Here are some questions to ask people during interviews. Each of them has a practical benefit, but each is also loaded so that subtle indications may be gleaned from the answers. They not only allow you to assess the content of the responses made by the interviewee, but also the things that he/she did not say. They are good for identifying employees that are poor at their job, but that deceptively interview well.
How do your skills match the job at hand?
This allows an employer to glimpse into the experience and talent of the person they are interviewing. It also gives some insight into how much the interviewee has thought about the job. Someone who struggles to answer this question has clearly not thought about how suitable they are for the job.
What motivates you to do a good job?
You should expect to hear how the interviewee takes pride in his or her work. An honest interviewee may state that he/she feels that he/she should earn his/her wage. Others may claim that they are motivated by the chance of promotion and success within their job.
What drew you to our company?
This may indicate a few acceptance factors that the interviewee has, such as working hours, wage, or advancement opportunities. It will also show how much research the interviewee has done for the role beforehand.
What did you learn in your last job?
This is a very subtle way of finding out how far an employee will go to learn new skills. It is helpful because you may be able to see where the interviewee may have experience that is suitable for the role. If the interviewee does not give an answer of substance, then it is highly likely that the he or she will be difficult to motivate in the long run, and may have to be “lead by the hand” during training sessions, instead of undertaking independent/self-starter learning.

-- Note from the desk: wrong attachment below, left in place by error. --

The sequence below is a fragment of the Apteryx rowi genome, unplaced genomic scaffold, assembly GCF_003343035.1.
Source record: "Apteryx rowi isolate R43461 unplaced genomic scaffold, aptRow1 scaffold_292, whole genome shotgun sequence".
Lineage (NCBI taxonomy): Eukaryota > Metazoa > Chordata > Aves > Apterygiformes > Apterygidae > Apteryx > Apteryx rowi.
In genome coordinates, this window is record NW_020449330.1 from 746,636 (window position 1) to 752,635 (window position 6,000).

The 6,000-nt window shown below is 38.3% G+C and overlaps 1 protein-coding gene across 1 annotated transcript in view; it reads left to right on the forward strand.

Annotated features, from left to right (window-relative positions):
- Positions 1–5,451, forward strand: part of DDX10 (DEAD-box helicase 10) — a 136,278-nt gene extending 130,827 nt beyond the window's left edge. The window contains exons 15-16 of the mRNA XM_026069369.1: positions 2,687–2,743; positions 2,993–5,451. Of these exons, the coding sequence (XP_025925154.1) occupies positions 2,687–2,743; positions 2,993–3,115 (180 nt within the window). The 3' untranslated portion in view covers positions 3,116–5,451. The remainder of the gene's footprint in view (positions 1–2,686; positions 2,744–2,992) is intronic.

Do you have any examples of how you adapted to change?
A flimsy or lack-lustre answer is acceptable in this case, but every now and again, an interviewee will give an example that shows how he/she is able to think on his/her feet.
Do you foresee any changes that may affect our industry?
When an employee is truly invested in his/her career and job, then he/she will naturally become interested in the industry as a whole. This is true in all jobs, from the highest to the lowest. Many cleaners (commercial and private) were worried when Roomba came out, and even men who make paving slabs will stop at a garden and comment on how the slabs are laid incorrectly because they do not allow water to drain away.
The question may come as a surprise to the interviewee, but if that person was truly invested in his/her career and previous job, then it should not take too long before he or she is blurting out industry predictions. Even incorrect assertions will show that the interviewee has taken an interest in the market/industry of his/her choice.
How would you solve XXXX problem?
You will need to have a few common problems ready. Ask how the interviewee would solve the problems. If the interviewee already has a number of skills and intimate knowledge, then he or she should be able to solve the problems with ease. If the employee is experienced, then he or she may be able to call upon real-world experience. If the interviewee is stumped by the problem, then the same will happen when he/she is employed.
Lastly, be friendly you will get the most of the person if they are in a comfortable environment!
Good luck with the interviews!